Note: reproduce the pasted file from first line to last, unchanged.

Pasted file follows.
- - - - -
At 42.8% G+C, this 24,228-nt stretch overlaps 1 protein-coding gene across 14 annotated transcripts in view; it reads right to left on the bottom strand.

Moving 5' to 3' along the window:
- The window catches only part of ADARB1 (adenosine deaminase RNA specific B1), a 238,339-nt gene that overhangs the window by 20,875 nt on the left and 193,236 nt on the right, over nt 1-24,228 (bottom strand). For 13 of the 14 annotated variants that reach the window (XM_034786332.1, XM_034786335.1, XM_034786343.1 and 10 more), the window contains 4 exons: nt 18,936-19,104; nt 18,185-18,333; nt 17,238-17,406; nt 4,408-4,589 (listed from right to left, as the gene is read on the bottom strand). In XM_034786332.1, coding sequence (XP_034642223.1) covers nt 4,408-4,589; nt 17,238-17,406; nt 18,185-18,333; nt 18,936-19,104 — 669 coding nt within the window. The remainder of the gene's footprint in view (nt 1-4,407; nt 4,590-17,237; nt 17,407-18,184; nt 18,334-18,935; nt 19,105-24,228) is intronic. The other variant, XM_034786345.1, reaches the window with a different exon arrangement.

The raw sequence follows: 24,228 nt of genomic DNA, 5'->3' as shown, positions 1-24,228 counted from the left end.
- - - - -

At 42.8% G+C, this 24,228-nt stretch overlaps 1 protein-coding gene across 14 annotated transcripts in view; it reads right to left on the bottom strand.

Moving 5' to 3' along the window:
- The window catches only part of ADARB1 (adenosine deaminase RNA specific B1), a 238,339-nt gene that overhangs the window by 20,875 nt on the left and 193,236 nt on the right, over nt 1-24,228 (bottom strand). For 13 of the 14 annotated variants that reach the window (XM_034786332.1, XM_034786335.1, XM_034786343.1 and 10 more), the window contains 4 exons: nt 18,936-19,104; nt 18,185-18,333; nt 17,238-17,406; nt 4,408-4,589 (listed from right to left, as the gene is read on the bottom strand). In XM_034786332.1, coding sequence (XP_034642223.1) covers nt 4,408-4,589; nt 17,238-17,406; nt 18,185-18,333; nt 18,936-19,104 — 669 coding nt within the window. The remainder of the gene's footprint in view (nt 1-4,407; nt 4,590-17,237; nt 17,407-18,184; nt 18,334-18,935; nt 19,105-24,228) is intronic. The other variant, XM_034786345.1, reaches the window with a different exon arrangement.

The raw sequence follows: 24,228 nt of genomic DNA, 5'->3' as shown, positions 1-24,228 counted from the left end.